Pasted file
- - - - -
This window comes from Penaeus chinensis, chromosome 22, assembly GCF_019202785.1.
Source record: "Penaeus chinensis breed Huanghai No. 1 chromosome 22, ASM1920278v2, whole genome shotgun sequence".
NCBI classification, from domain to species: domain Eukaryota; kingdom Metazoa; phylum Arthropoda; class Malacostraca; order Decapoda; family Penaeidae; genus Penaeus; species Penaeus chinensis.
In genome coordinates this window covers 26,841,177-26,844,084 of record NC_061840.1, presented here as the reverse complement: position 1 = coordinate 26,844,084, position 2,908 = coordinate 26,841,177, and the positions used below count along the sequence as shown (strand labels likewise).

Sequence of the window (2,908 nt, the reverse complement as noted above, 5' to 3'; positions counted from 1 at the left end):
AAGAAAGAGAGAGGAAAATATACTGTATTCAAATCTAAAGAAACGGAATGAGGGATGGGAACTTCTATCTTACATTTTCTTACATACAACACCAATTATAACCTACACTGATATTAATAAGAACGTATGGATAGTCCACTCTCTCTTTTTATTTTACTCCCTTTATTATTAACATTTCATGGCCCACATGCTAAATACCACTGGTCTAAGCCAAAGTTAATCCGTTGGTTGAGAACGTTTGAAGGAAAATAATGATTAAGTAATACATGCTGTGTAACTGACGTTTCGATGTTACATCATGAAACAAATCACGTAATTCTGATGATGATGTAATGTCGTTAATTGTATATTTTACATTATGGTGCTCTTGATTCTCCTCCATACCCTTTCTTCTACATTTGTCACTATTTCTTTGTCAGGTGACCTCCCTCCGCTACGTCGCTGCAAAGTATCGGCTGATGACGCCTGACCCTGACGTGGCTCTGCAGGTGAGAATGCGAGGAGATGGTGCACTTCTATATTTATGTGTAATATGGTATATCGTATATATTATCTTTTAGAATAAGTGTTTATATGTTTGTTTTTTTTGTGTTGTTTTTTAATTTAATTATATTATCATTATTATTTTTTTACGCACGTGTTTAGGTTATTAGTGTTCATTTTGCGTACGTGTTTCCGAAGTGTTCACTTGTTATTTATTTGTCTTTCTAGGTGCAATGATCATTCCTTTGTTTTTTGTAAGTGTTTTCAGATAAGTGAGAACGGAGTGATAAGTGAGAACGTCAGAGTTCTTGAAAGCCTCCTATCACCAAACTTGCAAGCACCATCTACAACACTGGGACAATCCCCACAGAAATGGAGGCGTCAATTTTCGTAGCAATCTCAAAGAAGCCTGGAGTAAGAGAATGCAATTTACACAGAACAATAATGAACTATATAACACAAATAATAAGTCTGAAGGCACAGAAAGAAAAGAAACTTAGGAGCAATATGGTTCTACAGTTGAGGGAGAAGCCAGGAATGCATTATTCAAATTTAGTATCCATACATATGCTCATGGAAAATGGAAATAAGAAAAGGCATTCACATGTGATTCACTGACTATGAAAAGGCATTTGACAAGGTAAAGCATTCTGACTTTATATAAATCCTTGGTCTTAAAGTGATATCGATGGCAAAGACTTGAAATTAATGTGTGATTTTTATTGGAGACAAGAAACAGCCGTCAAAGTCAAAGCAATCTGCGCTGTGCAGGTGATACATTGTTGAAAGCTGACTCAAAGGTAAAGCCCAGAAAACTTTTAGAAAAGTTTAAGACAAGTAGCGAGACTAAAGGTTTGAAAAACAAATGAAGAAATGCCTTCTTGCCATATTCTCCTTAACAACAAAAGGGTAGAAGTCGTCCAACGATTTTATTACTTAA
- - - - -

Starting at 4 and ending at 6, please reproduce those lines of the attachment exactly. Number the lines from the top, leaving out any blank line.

In genome coordinates this window covers 26,841,177-26,844,084 of record NC_061840.1, presented here as the reverse complement: position 1 = coordinate 26,844,084, position 2,908 = coordinate 26,841,177, and the positions used below count along the sequence as shown (strand labels likewise).

Sequence of the window (2,908 nt, the reverse complement as noted above, 5' to 3'; positions counted from 1 at the left end):
AAGAAAGAGAGAGGAAAATATACTGTATTCAAATCTAAAGAAACGGAATGAGGGATGGGAACTTCTATCTTACATTTTCTTACATACAACACCAATTATAACCTACACTGATATTAATAAGAACGTATGGATAGTCCACTCTCTCTTTTTATTTTACTCCCTTTATTATTAACATTTCATGGCCCACATGCTAAATACCACTGGTCTAAGCCAAAGTTAATCCGTTGGTTGAGAACGTTTGAAGGAAAATAATGATTAAGTAATACATGCTGTGTAACTGACGTTTCGATGTTACATCATGAAACAAATCACGTAATTCTGATGATGATGTAATGTCGTTAATTGTATATTTTACATTATGGTGCTCTTGATTCTCCTCCATACCCTTTCTTCTACATTTGTCACTATTTCTTTGTCAGGTGACCTCCCTCCGCTACGTCGCTGCAAAGTATCGGCTGATGACGCCTGACCCTGACGTGGCTCTGCAGGTGAGAATGCGAGGAGATGGTGCACTTCTATATTTATGTGTAATATGGTATATCGTATATATTATCTTTTAGAATAAGTGTTTATATGTTTGTTTTTTTTGTGTTGTTTTTTAATTTAATTATATTATCATTATTATTTTTTTACGCACGTGTTTAGGTTATTAGTGTTCATTTTGCGTACGTGTTTCCGAAGTGTTCACTTGTTATTTATTTGTCTTTCTAGGTGCAATGATCATTCCTTTGTTTTTTGTAAGTGTTTTCAGATAAGTGAGAACGGAGTGATAAGTGAGAACGTCAGAGTTCTTGAAAGCCTCCTATCACCAAACTTGCAAGCACCATCTACAACACTGGGACAATCCCCACAGAAATGGAGGCGTCAATTTTCGTAGCAATCTCAAAGAAGCCTGGAGTAAGAGAATGCAATTTACACAGAACAATAATGAACTATATAACACAAATAATAAGTCTGAAGGCACAGAAAGAAAAGAAACTTAGGAGCAATATGGTTCTACAGTTGAGGGAGAAGCCAGGAATGCATTATTCAAATTTAGTATCCATACATATGCTCATGGAAAATGGAAATAAGAAAAGGCATTCACATGTGATTCACTGACTATGAAAAGGCATTTGACAAGGTAAAGCATTCTGACTTTATATAAATCCTTGGTCTTAAAGTGATATCGATGGCAAAGACTTGAAATTAATGTGTGATTTTTATTGGAGACAAGAAACAGCCGTCAAAGTCAAAGCAATCTGCGCTGTGCAGGTGATACATTGTTGAAAGCTGACTCAAAGGTAAAGCCCAGAAAACTTTTAGAAAAGTTTAAGACAAGTAGCGAGACTAAAGGTTTGAAAAACAAATGAAGAAATGCCTTCTTGCCATATTCTCCTTAACAACAAAAGGGTAGAAGTCGTCCAACGATTTTATTACTTAA